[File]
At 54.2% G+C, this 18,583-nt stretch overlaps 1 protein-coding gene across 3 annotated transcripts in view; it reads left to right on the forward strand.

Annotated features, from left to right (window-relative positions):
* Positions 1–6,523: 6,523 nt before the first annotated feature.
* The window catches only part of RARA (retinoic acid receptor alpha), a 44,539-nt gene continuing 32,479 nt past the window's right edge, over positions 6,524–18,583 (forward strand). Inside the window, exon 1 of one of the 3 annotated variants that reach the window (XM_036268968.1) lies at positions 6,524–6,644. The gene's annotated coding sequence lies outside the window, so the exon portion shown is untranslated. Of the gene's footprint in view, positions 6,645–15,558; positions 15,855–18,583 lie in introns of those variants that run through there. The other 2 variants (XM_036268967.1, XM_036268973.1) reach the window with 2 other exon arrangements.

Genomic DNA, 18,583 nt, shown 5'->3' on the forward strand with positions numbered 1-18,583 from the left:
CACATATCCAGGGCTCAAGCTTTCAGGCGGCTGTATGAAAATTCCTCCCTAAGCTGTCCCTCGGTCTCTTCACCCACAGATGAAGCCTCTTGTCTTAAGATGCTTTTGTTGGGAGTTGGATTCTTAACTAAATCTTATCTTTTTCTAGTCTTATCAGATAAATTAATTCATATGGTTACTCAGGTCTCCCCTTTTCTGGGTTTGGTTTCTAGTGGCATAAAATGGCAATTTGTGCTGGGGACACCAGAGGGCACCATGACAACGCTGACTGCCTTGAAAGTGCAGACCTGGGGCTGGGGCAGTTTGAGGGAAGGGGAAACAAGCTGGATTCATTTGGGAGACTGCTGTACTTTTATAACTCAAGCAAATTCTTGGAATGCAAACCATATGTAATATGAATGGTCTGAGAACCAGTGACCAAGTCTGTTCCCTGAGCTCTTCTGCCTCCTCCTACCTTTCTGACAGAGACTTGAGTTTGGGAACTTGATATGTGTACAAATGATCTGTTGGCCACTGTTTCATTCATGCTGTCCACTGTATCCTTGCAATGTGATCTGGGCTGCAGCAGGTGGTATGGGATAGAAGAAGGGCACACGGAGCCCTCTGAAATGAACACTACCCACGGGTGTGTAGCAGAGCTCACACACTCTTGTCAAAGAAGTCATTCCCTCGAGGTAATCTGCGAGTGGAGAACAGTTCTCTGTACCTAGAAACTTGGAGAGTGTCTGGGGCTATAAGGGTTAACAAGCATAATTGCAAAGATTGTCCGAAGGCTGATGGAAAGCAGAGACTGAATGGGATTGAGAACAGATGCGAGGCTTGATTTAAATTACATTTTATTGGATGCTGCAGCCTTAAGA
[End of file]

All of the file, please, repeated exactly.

At 54.2% G+C, this 18,583-nt stretch overlaps 1 protein-coding gene across 3 annotated transcripts in view; it reads left to right on the forward strand.

Annotated features, from left to right (window-relative positions):
* Positions 1–6,523: 6,523 nt before the first annotated feature.
* The window catches only part of RARA (retinoic acid receptor alpha), a 44,539-nt gene continuing 32,479 nt past the window's right edge, over positions 6,524–18,583 (forward strand). Inside the window, exon 1 of one of the 3 annotated variants that reach the window (XM_036268968.1) lies at positions 6,524–6,644. The gene's annotated coding sequence lies outside the window, so the exon portion shown is untranslated. Of the gene's footprint in view, positions 6,645–15,558; positions 15,855–18,583 lie in introns of those variants that run through there. The other 2 variants (XM_036268967.1, XM_036268973.1) reach the window with 2 other exon arrangements.

Genomic DNA, 18,583 nt, shown 5'->3' on the forward strand with positions numbered 1-18,583 from the left:
CACATATCCAGGGCTCAAGCTTTCAGGCGGCTGTATGAAAATTCCTCCCTAAGCTGTCCCTCGGTCTCTTCACCCACAGATGAAGCCTCTTGTCTTAAGATGCTTTTGTTGGGAGTTGGATTCTTAACTAAATCTTATCTTTTTCTAGTCTTATCAGATAAATTAATTCATATGGTTACTCAGGTCTCCCCTTTTCTGGGTTTGGTTTCTAGTGGCATAAAATGGCAATTTGTGCTGGGGACACCAGAGGGCACCATGACAACGCTGACTGCCTTGAAAGTGCAGACCTGGGGCTGGGGCAGTTTGAGGGAAGGGGAAACAAGCTGGATTCATTTGGGAGACTGCTGTACTTTTATAACTCAAGCAAATTCTTGGAATGCAAACCATATGTAATATGAATGGTCTGAGAACCAGTGACCAAGTCTGTTCCCTGAGCTCTTCTGCCTCCTCCTACCTTTCTGACAGAGACTTGAGTTTGGGAACTTGATATGTGTACAAATGATCTGTTGGCCACTGTTTCATTCATGCTGTCCACTGTATCCTTGCAATGTGATCTGGGCTGCAGCAGGTGGTATGGGATAGAAGAAGGGCACACGGAGCCCTCTGAAATGAACACTACCCACGGGTGTGTAGCAGAGCTCACACACTCTTGTCAAAGAAGTCATTCCCTCGAGGTAATCTGCGAGTGGAGAACAGTTCTCTGTACCTAGAAACTTGGAGAGTGTCTGGGGCTATAAGGGTTAACAAGCATAATTGCAAAGATTGTCCGAAGGCTGATGGAAAGCAGAGACTGAATGGGATTGAGAACAGATGCGAGGCTTGATTTAAATTACATTTTATTGGATGCTGCAGCCTTAAGA